Jim Smart
July 25, 2006
Contributers: Bob Moore

Imagine being able to make 680 hp and 530 lb-ft of torque from a low-deck 289/302ci block. Most people would say this is impossible, but MPG Head Service and CamResearch in Englewood, Colorado, did it, in cooperation with Primedia's Popular Hot Rodding magazine, at the '06 Jeg's Engine Masters Challenge, held at Bill Mitchell's Hard Core Racing on Long Island, New York. Think of the Engine Masters Challenge as dyno racing with a twist. It isn't just about who can make the most power, but how you make that power in order to become "World Champion Engine Builder.

The Jeg's Engine Masters Challenge is an arena for the best engine builders in North America. It isn't easy. Mandatory displacement is 410 ci, and the engine must run on 92-octane fuel through 3-inch pipes and mufflers. Competition is divided into three groups for the first round of dyno racing. The top two engines from each qualifying round move on to final competition. With a score of 993.90, MPG Head Service came in Fifth in the Top Six from a field of 50 top-drawer participants from around the country. First Place, which went to Jon Kaase Racing, netted a score of 1,043.20.

This is the Dart cast-iron 8.2-inch low-deck block (PN 313847) with four-bolt main caps, a priority main oiling system, and siamesed cylinder bores. This block is based on the old Boss 302 with an 8.2-inch deck, 4-inch bores, and 2.249-inch main journals. The block is sonic-checked and treated to a 0.250-inch overbore (that's 1/4 inch!), bringing bore size to a whopping 4.250 inches. With a stock bore spacing of 4.380 inches, this leaves a scant 0.130 inch between cylinders. But not to worry, Chevrolet buffs have been doing this with big-blocks for years.

It wasn't easy for MPG to enter a Cleveland-head, 302-based engine in this competition. Remember, the mandate was 410 ci. How do you stuff 409-410ci into a 289/302 block? We're going to tell you. Because MPG wanted to remain loyal to its mainstream 302-inch customer base, it was determined to build something based on this engine instead of the 351C or 351W. MPG contacted the rules committee and told them what it wanted to do. Remarkably, the committee agreed, and MPG went to work.

Just about any savvy engine builder can throw together something that can make {{{600}}} hp and 450 lb-ft of torque. The greatest challenge is where and how you make that power. Where do horsepower and torque begin and end? How useful is your power on the street? If power happens only at 6,000 rpm, your engine isn't very useful on the street, let alone the track. For an engine to be truly competitive, power needs to happen and last across most of the engine's operating range. This means useful power from 2,500 to 6,500 rpm.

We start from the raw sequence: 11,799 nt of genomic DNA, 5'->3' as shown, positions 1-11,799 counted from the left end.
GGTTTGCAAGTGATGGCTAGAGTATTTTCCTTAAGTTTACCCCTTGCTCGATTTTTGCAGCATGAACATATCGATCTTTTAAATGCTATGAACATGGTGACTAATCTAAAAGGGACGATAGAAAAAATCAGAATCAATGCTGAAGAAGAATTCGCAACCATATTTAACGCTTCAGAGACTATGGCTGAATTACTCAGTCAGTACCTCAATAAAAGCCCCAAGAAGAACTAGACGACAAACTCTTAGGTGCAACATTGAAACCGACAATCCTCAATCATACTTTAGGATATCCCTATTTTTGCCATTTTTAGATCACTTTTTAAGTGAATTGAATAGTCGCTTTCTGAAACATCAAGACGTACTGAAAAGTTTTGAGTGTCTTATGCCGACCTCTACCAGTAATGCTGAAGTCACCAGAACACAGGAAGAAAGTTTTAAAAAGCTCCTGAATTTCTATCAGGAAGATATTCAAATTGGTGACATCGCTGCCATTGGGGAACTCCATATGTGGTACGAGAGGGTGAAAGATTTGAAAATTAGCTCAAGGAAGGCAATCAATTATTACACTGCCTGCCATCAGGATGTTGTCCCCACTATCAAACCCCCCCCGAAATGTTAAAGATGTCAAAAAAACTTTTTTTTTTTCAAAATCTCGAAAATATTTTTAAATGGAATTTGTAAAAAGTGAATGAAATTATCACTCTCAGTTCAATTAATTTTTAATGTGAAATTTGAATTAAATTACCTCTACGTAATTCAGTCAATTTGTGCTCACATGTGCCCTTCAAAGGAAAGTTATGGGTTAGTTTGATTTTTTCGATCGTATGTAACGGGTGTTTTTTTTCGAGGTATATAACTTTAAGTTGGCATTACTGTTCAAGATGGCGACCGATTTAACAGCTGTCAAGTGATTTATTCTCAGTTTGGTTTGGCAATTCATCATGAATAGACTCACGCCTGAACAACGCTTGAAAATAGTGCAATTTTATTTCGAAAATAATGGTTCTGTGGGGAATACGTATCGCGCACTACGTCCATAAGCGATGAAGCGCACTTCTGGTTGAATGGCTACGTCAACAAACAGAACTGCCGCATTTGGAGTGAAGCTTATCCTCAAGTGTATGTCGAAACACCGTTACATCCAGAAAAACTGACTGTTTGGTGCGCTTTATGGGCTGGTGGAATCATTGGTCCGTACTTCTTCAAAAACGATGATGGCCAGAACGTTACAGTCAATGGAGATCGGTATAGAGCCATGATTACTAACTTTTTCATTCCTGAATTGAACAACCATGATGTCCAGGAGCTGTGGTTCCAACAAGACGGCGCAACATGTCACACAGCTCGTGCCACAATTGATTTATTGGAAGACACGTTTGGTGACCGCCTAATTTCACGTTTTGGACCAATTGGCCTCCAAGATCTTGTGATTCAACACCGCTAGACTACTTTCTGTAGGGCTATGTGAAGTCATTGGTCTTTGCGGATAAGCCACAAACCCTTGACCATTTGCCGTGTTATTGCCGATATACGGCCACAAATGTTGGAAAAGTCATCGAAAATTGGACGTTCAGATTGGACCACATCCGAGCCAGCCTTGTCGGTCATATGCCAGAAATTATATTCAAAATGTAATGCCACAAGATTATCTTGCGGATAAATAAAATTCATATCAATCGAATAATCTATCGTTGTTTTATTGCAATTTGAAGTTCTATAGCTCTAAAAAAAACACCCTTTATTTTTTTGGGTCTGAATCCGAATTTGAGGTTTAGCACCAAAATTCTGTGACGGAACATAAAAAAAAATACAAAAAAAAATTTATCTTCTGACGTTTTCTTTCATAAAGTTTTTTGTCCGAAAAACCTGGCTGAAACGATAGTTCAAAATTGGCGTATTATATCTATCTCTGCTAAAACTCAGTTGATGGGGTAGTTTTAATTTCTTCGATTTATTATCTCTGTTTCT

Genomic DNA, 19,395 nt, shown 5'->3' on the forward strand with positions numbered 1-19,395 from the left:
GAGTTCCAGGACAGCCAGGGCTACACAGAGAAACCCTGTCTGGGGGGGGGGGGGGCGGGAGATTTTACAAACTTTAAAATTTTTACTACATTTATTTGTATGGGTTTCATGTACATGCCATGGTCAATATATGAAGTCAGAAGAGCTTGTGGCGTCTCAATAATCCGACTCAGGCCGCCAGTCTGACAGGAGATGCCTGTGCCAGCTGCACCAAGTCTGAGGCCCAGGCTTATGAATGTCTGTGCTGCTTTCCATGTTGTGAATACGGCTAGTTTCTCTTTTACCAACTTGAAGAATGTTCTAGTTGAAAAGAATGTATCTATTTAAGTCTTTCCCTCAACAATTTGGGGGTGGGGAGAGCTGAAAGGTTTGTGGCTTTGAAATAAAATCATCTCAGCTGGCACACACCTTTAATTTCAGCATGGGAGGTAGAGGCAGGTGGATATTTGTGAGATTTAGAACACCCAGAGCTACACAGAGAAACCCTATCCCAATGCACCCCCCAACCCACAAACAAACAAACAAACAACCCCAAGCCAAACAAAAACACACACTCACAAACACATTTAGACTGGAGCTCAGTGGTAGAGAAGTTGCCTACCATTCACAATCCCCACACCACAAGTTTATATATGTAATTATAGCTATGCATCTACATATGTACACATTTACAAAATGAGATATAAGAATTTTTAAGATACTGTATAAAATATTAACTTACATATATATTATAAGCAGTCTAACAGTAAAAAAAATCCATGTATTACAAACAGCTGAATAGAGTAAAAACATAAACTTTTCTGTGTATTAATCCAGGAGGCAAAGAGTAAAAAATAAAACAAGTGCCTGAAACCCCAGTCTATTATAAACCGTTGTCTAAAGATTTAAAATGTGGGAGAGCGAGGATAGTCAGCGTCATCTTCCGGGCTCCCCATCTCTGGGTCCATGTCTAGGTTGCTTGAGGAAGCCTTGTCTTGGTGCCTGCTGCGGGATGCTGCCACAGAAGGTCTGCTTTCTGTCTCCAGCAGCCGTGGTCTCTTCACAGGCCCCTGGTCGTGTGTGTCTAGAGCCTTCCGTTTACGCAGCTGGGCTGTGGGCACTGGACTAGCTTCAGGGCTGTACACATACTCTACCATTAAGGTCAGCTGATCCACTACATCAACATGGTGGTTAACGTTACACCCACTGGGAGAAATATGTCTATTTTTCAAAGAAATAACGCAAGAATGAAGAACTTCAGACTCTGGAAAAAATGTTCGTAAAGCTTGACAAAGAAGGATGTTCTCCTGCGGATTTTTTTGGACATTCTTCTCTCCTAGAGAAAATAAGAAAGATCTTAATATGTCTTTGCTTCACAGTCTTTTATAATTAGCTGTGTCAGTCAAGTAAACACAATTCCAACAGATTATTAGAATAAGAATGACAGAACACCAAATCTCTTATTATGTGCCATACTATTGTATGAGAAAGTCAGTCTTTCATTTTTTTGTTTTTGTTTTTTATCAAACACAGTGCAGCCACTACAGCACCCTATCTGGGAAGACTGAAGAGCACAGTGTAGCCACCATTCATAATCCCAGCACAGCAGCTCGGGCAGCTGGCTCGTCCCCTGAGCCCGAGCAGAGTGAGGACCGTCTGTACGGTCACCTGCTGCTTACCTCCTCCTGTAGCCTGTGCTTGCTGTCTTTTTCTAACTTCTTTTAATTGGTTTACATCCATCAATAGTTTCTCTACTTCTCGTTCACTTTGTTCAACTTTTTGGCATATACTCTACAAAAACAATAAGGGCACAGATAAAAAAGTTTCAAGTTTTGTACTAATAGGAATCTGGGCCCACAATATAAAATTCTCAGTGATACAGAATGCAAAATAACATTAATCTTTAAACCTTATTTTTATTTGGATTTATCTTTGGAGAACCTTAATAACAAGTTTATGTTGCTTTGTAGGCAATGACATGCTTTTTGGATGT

Meet Scott Main of MPG Head Service and CamResearch. Three and one-half decades ago, $50 a month bought a lot of car. With lawn mowing and paper-route money, 14 year-old Scott bought his first car-a '69 Super Cobra Jet Mach 1 with the Drag Pack option. Even before he could get a driver's license in the state of Colorado, this relentlessly determined kid would talk to anyone who would listen into driving him to the racetrack in order to compete at the drags. That gut determination paid off when he won NHRA's World Championship in 1978.

Shortly after accomplishing such an incredible feat, Scott opened MPG Head Service and CamResearch, taking his passion and channeling it with specialty parts for {{{Ford}}} V-8s such as made-to-order intake manifolds, heads, and more. CamResearch was his avenue for custom-ground cams and valvetrain components for most Ford and {{{Chevrolet}}} applications. Scott has several patents to his credit, which means he's always thinking of new ways to make or improve performance. Suffice it to say we're not surprised he did so well at the Engine Masters Challenge.

The MPG/CamResearch Ford small-block seen here doesn't use a factory block, but it employs the same deck height, bore spacing, and oil-pan rails as the 289/302ci Ford. What's more, it will fit into just about any Ford you can think of. At first glance, it looks like an aluminum-head small-block Ford with some fancy bolt-ons. Closer scrutiny reveals a motive to Scott's madness, and insight into how productive power is made.